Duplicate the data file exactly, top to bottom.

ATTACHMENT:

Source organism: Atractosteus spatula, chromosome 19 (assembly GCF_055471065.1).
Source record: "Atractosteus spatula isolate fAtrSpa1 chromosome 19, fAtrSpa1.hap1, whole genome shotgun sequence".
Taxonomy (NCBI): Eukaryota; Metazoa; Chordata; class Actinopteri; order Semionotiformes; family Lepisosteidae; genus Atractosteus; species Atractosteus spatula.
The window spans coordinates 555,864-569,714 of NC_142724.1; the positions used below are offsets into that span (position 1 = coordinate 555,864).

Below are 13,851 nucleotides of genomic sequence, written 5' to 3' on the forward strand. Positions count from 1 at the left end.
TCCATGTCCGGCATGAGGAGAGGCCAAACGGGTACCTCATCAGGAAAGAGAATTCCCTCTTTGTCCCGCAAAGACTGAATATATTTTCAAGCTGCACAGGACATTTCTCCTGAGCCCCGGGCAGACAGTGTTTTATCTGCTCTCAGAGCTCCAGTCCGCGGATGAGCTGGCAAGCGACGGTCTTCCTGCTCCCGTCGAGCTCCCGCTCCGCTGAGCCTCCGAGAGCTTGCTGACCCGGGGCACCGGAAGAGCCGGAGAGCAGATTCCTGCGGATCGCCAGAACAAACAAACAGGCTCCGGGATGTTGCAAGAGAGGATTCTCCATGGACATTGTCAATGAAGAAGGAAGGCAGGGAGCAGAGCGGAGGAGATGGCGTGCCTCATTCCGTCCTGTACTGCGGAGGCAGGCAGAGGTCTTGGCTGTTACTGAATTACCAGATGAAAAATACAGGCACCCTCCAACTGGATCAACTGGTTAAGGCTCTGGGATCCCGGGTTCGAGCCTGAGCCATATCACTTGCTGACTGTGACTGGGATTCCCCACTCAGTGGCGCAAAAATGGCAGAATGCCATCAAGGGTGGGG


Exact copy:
Source organism: Atractosteus spatula, chromosome 19 (assembly GCF_055471065.1).
Source record: "Atractosteus spatula isolate fAtrSpa1 chromosome 19, fAtrSpa1.hap1, whole genome shotgun sequence".
Taxonomy (NCBI): Eukaryota; Metazoa; Chordata; class Actinopteri; order Semionotiformes; family Lepisosteidae; genus Atractosteus; species Atractosteus spatula.
The window spans coordinates 555,864-569,714 of NC_142724.1; the positions used below are offsets into that span (position 1 = coordinate 555,864).

Below are 13,851 nucleotides of genomic sequence, written 5' to 3' on the forward strand. Positions count from 1 at the left end.
TCCATGTCCGGCATGAGGAGAGGCCAAACGGGTACCTCATCAGGAAAGAGAATTCCCTCTTTGTCCCGCAAAGACTGAATATATTTTCAAGCTGCACAGGACATTTCTCCTGAGCCCCGGGCAGACAGTGTTTTATCTGCTCTCAGAGCTCCAGTCCGCGGATGAGCTGGCAAGCGACGGTCTTCCTGCTCCCGTCGAGCTCCCGCTCCGCTGAGCCTCCGAGAGCTTGCTGACCCGGGGCACCGGAAGAGCCGGAGAGCAGATTCCTGCGGATCGCCAGAACAAACAAACAGGCTCCGGGATGTTGCAAGAGAGGATTCTCCATGGACATTGTCAATGAAGAAGGAAGGCAGGGAGCAGAGCGGAGGAGATGGCGTGCCTCATTCCGTCCTGTACTGCGGAGGCAGGCAGAGGTCTTGGCTGTTACTGAATTACCAGATGAAAAATACAGGCACCCTCCAACTGGATCAACTGGTTAAGGCTCTGGGATCCCGGGTTCGAGCCTGAGCCATATCACTTGCTGACTGTGACTGGGATTCCCCACTCAGTGGCGCAAAAATGGCAGAATGCCATCAAGGGTGGGG